Industrial action in the federal public service has already forced concessions, as endless negotiations, which have rolled on in slow motion, continue. Early this year, the government backed away from removing the 15.4 per cent superannuation guarantee. Then they agreed to change the basis for calculating productivity improvements required to get pay rises.
No wonder more than 16 agencies are now in the process of taking action. The vast bulk of Australia’s 160,000 public servants remain opposed to the government’s attacks and EBA policy. Most, particularly the large agencies, held one hour and four hour stoppages in June and July with well-attended mass meetings.
It is more than a year since most agreements expired and the government is saving its Budget partly through the wage freeze – members have not had a wage rise for about two years.
Happening more quickly have been 11,000 job cuts in the last 18 months, combined with a recruitment freeze and structural changes, like the merger of Customs and Immigration (forming the “Australian Border Force”) with attempts to reduce conditions.
As CPSU national secretary, Nadine Flood put it: “We’ve just seen Immigration and Border Force take strike action twice in a week, and hundreds of Centrelink and Medicare offices virtually seize up through strike action.”
The new Border Force was disrupted on its first day, 1 July, by effective industrial action causing senior managers to be flown in to assist at Sydney Airport and in Adelaide.
As a direct result there has been a “temporary” reprieve for staff who would have lost around $8000 in annual allowances due to the merger. Instead, the allowance issue will be negotiated during bargaining.
About 69 per cent of staff in the Attorney General’s Department recently voted NO to a deal which included a pay offer of 1.5 per cent per year, a real pay cut, offset by significant cuts to conditions.
The Minister for Employment, Eric Abetz, is attempting to undermine the union’s resolve in a handful of smaller agencies.
About nine small agencies have accepted deals, like the Communications Department (391 staff) and the Australian Transport Safety Bureau (100 employees), Treasury and the Australian Public Service Commission.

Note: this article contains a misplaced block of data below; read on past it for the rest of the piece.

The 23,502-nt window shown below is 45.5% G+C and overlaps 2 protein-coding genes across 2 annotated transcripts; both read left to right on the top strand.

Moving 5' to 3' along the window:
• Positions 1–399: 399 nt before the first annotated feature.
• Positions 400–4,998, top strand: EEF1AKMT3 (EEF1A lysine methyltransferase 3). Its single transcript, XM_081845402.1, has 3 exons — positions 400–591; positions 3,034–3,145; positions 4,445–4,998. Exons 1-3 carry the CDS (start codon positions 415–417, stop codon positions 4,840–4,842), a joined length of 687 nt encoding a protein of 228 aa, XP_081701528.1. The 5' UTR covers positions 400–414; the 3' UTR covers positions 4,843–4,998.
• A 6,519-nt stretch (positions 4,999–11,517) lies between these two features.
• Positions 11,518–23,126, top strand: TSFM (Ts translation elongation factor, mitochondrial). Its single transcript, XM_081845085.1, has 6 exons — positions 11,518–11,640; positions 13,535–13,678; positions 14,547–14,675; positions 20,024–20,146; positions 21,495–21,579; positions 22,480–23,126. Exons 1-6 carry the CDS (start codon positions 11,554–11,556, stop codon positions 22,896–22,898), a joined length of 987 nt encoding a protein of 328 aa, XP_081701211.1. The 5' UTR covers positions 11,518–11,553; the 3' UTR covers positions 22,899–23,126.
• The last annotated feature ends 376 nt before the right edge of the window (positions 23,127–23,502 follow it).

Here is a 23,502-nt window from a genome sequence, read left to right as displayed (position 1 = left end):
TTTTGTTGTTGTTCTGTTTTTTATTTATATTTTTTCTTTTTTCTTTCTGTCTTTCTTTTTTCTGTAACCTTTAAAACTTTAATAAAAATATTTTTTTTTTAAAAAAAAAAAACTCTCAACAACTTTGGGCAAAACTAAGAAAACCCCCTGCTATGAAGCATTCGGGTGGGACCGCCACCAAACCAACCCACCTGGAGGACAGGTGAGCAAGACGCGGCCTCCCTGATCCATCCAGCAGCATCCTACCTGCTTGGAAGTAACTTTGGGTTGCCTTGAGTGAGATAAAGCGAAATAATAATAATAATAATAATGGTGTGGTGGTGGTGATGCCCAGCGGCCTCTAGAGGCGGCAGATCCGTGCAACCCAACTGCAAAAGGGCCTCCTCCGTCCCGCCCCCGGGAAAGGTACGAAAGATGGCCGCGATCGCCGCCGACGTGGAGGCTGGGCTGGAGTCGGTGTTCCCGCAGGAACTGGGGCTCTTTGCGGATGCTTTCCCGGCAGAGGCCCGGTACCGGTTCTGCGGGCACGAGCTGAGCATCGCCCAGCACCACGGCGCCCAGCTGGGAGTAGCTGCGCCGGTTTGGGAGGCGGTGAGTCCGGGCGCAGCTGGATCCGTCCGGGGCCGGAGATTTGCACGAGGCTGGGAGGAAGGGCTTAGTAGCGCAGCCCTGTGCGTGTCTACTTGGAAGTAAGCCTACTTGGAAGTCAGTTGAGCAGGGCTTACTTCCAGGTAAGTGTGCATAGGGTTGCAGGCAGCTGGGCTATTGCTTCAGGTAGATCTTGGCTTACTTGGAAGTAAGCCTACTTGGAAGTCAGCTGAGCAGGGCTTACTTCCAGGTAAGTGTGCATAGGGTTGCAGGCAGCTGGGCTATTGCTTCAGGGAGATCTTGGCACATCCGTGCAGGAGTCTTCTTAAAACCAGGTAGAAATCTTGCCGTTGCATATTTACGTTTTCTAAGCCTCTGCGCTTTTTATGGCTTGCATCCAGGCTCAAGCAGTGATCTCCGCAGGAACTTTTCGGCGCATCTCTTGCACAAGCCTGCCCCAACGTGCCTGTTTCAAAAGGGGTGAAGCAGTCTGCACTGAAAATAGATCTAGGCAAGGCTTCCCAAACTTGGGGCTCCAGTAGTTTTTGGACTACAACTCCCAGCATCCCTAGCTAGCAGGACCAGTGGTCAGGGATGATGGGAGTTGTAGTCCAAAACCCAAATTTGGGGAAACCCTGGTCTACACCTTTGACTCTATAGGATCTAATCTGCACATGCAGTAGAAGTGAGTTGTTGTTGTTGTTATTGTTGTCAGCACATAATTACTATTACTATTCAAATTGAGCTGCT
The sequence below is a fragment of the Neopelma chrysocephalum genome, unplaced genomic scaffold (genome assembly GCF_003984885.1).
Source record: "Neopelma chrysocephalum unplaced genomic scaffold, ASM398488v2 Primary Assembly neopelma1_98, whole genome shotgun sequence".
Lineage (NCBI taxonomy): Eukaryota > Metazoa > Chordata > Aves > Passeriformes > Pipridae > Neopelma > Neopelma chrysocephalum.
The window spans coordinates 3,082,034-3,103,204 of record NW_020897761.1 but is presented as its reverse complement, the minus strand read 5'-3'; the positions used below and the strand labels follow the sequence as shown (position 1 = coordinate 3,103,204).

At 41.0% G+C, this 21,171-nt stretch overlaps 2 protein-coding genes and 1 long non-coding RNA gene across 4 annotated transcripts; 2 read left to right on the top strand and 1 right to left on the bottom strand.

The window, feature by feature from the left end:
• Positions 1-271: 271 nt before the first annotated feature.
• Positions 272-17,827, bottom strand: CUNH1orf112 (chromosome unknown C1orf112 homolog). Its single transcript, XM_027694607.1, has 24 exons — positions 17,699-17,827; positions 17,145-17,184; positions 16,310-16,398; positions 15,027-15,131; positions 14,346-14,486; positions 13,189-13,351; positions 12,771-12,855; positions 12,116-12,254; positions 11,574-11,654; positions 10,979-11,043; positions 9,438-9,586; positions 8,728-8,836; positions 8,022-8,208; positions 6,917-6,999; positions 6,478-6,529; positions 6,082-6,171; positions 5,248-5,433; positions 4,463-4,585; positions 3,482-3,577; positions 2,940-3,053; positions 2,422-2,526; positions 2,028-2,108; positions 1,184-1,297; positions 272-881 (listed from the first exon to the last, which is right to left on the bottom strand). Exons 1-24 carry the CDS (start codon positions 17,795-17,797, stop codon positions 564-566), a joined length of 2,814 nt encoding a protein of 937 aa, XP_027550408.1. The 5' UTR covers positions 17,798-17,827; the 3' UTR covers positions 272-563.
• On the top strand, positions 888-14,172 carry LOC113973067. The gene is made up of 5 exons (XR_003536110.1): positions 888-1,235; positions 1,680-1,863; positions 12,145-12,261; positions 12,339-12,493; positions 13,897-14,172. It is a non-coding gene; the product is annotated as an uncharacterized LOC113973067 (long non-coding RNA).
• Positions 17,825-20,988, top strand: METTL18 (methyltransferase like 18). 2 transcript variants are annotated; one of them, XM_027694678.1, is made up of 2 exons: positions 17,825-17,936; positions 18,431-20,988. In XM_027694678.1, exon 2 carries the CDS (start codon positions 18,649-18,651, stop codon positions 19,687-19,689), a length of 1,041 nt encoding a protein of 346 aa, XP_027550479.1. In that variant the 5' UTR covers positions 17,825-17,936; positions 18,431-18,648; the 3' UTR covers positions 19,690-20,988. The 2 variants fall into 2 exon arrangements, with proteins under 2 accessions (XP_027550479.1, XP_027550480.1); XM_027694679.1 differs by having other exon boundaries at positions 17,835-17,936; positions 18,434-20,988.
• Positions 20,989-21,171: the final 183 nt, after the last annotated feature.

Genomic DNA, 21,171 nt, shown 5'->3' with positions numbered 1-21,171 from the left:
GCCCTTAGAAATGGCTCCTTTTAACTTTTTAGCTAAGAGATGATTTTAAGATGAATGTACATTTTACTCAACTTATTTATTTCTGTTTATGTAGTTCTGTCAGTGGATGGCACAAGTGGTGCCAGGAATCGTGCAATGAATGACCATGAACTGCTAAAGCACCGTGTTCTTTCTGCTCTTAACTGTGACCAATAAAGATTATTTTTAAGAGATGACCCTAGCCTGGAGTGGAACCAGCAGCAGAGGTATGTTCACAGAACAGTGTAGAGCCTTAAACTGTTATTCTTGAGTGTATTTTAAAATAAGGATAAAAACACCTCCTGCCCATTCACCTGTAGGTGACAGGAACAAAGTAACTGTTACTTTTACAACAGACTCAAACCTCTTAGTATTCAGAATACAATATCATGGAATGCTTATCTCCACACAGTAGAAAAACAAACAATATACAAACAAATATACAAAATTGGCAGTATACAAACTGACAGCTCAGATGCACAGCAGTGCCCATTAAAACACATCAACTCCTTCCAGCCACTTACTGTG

The Prime Minister’s department has thrown another $8 million in pay rises on to the table in a second attempt to reach a wages deal.
Most staff continue to hold out for a better agreement because they learnt from experience last time that if they hold out, the government may agree to better terms. With 110 agreements still unresolved, only three of the large agencies have faced a draft agreement vote, and they all delivered large “No” votes.
The union’s strategy is to use industrial disruption to force the government’s hand, and if necessary change the government at the next federal election.
APS workers would wield serious political and social power if they take united industrial action –a strike across all departments, even for a day, could send a crippling message to the government.
Meanwhile action is developing and membership has grown. By increasing momentum, we have a chance to smash government policy before any election, which is necessary, as we can’t rely on the ALP to treat us any better. Members have already waited long enough. Now is the time to use united strike action to step up the pressure, before any more agencies are picked off.
By CPSU delegates, Melbourne